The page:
2,379 reputation
11332
bio website berkeley.academia.edu/…
location Berkeley, CA
age 24
visits member for 3 years, 7 months
seen 11 hours ago

Currently a graduate student in mathematics at the University of California - Berkeley.

Previously obtained a MASt. in Applied Mathematics from the University of Cambridge (2013), and a B.S. in Mathematics and a B.A. in Physics from the University of Chicago (2012).


Nov
21
reviewed Approve suggested edit on is it possible to flow current in open circuit?
Nov
20
awarded  Custodian
Nov
20
reviewed Reject suggested edit on Why do grapes in a microwave oven produce plasma?
Nov
19
answered Density matrix: error with diagonalization claim and fixing it
Nov
17
answered Is the overall force of a test charge in a electromagnetic field always the same?
Nov
14
comment A question from Schwinger's particles, sources and fields monograph
I am confused. In some places you write $\phi ^\mu$ and in others you write simply $\phi$. Is there a scalar field $\phi$ and a vector field $\phi ^\mu$?
Nov
14
comment Calculating the Sun's emitted power in a wavelength range?
See wikiwand.com/en/Stefan%E2%80%93Boltzmann_law#/… . I believe this calculation is very similar to what you would like to do.
Nov
14
comment Which renormalisation techniques are available for 3+1 QED?
You should probably distinguish between re-normalization and regularization. Pauli-Villars is a method of regularization. Two other ones that come to mind are dimensional regularization and the usual cut-off regularization.
Nov
13
revised Where does the force to stop a constant velocity object come from?
added 512 characters in body
Nov
13
answered Where does the force to stop a constant velocity object come from?
Nov
12
comment Momentum conservation in an electromagnetic system?
Well, I honestly don't know why you would need to do this. Perhaps I misunderstand your question. I thought that you took note of the fact that momentum was not conserved, and was confused as to why that was not the case. And the reason of course is because we are applying a non-zero net force to the system. As a 'sanity check', I suppose you could actually calculate the change in momentum of those three things to verify that it does indeed come out to $f\Delta t$, but given that it's so tedious to do so, I don't know why you would want to do that.
Nov
12
comment Momentum conservation in an electromagnetic system?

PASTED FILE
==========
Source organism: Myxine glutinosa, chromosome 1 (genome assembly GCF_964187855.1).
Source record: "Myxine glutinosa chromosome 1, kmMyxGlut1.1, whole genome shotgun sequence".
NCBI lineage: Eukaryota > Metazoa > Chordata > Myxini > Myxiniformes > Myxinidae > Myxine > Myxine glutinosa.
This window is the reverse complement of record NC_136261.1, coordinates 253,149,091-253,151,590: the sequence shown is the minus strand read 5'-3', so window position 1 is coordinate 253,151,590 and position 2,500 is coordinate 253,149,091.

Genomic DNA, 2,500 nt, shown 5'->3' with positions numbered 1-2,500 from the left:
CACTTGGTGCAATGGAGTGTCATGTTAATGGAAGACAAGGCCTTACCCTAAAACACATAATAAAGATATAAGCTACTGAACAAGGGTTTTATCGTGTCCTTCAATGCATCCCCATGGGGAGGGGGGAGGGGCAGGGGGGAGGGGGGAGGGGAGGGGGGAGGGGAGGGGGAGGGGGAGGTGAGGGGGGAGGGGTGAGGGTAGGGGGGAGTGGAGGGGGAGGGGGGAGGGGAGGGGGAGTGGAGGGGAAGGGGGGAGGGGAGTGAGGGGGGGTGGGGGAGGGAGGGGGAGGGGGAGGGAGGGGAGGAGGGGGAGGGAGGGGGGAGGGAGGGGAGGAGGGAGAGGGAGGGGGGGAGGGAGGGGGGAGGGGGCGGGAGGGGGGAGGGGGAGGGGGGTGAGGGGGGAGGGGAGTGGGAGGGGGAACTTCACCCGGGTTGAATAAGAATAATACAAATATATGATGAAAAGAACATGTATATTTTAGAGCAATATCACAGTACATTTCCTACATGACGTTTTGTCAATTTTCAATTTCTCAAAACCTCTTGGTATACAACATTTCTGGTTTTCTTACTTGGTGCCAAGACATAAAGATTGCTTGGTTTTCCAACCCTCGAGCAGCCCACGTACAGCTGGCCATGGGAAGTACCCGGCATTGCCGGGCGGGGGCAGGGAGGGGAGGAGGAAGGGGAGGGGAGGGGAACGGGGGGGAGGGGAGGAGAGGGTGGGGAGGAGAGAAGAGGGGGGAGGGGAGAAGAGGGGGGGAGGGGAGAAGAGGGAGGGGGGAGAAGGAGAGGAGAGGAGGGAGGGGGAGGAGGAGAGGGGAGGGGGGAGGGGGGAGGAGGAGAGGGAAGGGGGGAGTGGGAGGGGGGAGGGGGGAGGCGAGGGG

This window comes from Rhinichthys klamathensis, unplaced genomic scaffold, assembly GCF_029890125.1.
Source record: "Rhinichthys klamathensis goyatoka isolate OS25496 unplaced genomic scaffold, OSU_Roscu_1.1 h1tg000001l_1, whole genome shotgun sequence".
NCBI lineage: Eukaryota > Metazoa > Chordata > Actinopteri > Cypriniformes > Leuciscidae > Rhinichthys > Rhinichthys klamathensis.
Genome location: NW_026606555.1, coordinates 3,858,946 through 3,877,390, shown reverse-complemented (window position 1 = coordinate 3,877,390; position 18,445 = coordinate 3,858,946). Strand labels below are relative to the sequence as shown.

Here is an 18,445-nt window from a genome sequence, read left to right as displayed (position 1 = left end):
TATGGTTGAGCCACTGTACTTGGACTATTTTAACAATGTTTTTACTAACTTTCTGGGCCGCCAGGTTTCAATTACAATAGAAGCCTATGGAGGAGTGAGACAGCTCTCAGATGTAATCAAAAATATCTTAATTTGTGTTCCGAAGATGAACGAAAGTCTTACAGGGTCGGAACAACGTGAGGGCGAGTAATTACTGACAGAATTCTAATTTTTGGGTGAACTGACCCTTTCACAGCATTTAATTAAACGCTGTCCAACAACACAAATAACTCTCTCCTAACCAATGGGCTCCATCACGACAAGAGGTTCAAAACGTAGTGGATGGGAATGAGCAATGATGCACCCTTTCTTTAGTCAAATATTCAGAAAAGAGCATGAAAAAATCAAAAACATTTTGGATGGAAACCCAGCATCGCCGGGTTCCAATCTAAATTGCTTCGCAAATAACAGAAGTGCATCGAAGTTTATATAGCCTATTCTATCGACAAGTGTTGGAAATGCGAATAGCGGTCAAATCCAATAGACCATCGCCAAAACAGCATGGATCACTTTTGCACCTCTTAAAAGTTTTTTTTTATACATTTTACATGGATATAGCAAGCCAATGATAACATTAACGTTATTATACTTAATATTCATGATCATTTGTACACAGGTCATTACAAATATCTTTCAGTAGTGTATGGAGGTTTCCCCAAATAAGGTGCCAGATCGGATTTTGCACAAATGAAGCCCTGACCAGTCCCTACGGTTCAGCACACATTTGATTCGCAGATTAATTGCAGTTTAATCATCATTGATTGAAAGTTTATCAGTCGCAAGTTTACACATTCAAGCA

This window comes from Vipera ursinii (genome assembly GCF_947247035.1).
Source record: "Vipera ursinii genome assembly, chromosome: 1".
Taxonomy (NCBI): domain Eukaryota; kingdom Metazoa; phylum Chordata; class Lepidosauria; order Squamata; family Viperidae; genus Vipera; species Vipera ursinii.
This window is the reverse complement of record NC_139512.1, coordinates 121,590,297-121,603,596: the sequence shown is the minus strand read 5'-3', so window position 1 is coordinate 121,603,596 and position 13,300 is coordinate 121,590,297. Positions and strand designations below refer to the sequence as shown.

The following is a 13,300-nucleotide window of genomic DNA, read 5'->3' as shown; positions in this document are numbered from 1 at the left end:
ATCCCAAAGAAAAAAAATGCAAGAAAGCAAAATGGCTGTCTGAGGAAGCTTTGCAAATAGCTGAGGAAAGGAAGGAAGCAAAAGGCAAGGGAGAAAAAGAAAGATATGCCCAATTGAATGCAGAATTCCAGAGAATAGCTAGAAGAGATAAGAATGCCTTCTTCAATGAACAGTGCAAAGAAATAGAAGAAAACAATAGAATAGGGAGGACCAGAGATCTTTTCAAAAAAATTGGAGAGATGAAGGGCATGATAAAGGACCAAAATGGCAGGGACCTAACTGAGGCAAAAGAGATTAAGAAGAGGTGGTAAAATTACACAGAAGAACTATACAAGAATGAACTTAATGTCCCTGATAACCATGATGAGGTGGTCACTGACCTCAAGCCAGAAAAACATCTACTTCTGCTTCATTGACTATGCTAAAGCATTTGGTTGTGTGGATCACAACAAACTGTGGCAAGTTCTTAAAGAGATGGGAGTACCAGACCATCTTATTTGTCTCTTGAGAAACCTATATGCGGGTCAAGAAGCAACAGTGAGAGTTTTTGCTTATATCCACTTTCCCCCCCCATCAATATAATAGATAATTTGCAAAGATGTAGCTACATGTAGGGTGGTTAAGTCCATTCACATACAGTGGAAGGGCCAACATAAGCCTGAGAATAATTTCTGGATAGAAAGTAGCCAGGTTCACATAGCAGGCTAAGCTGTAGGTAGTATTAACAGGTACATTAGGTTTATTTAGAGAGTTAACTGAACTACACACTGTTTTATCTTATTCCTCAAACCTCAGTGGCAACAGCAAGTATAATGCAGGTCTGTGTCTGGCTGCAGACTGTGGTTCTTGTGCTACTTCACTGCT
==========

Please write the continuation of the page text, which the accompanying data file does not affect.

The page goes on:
So in particular, it shouldn't be balanced. They should differ by $f\delta t$. Also, I admittedly don't understand why you think that the momentum of the E&M field won't change unless the top charge accelerates to a non-negligible degree. The Liénard–Wiechert depend on the velocity, which, for the bottom particle, is changing to a non-negligible degree (though I guess it's possible that you might find this dependence 'cancels' when you do the actual computation).
Nov
12
comment Momentum conservation in an electromagnetic system?
. . . Then the momentum change of the E&M field would just have to be so that, after you add these three together, you get $f\Delta t$.
Nov
12
comment Momentum conservation in an electromagnetic system?
So I am admittedly trying to avoid details because I believe the actual computation will be at least slightly tedious. Nevertheless, I think it's easy to see that this is possible. The system has three things contributing to its momentum: the mechanical momentum of the top particle, the mechanical momentum of the bottom particle, and the momentum of the E&M field. If we declare that the positive direction is to the right, then the momentum of the bottom particle is increasing over time and the momentum of the top particle is decreasing over time . . .
Nov
12
comment Momentum conservation in an electromagnetic system?
@JohnEastmond That's right. The momentum of your entire system should change (in magnitude) by $f\Delta t$ over a time period of $\Delta t$.
Nov
12
answered Momentum conservation in an electromagnetic system?
Nov
11
comment Why do we have to use an integral in this scenario to figure out $v_{max}$?
@user42141 The kinetic energy does vary . . . $v$ depends on $r$.
Nov
11
comment Why do we have to use an integral in this scenario to figure out $v_{max}$?
@NeuroFuzzy Thanks for catching that.
Nov
11
revised Why do we have to use an integral in this scenario to figure out $v_{max}$?
added 71 characters in body
Nov
11
answered Why do we have to use an integral in this scenario to figure out $v_{max}$?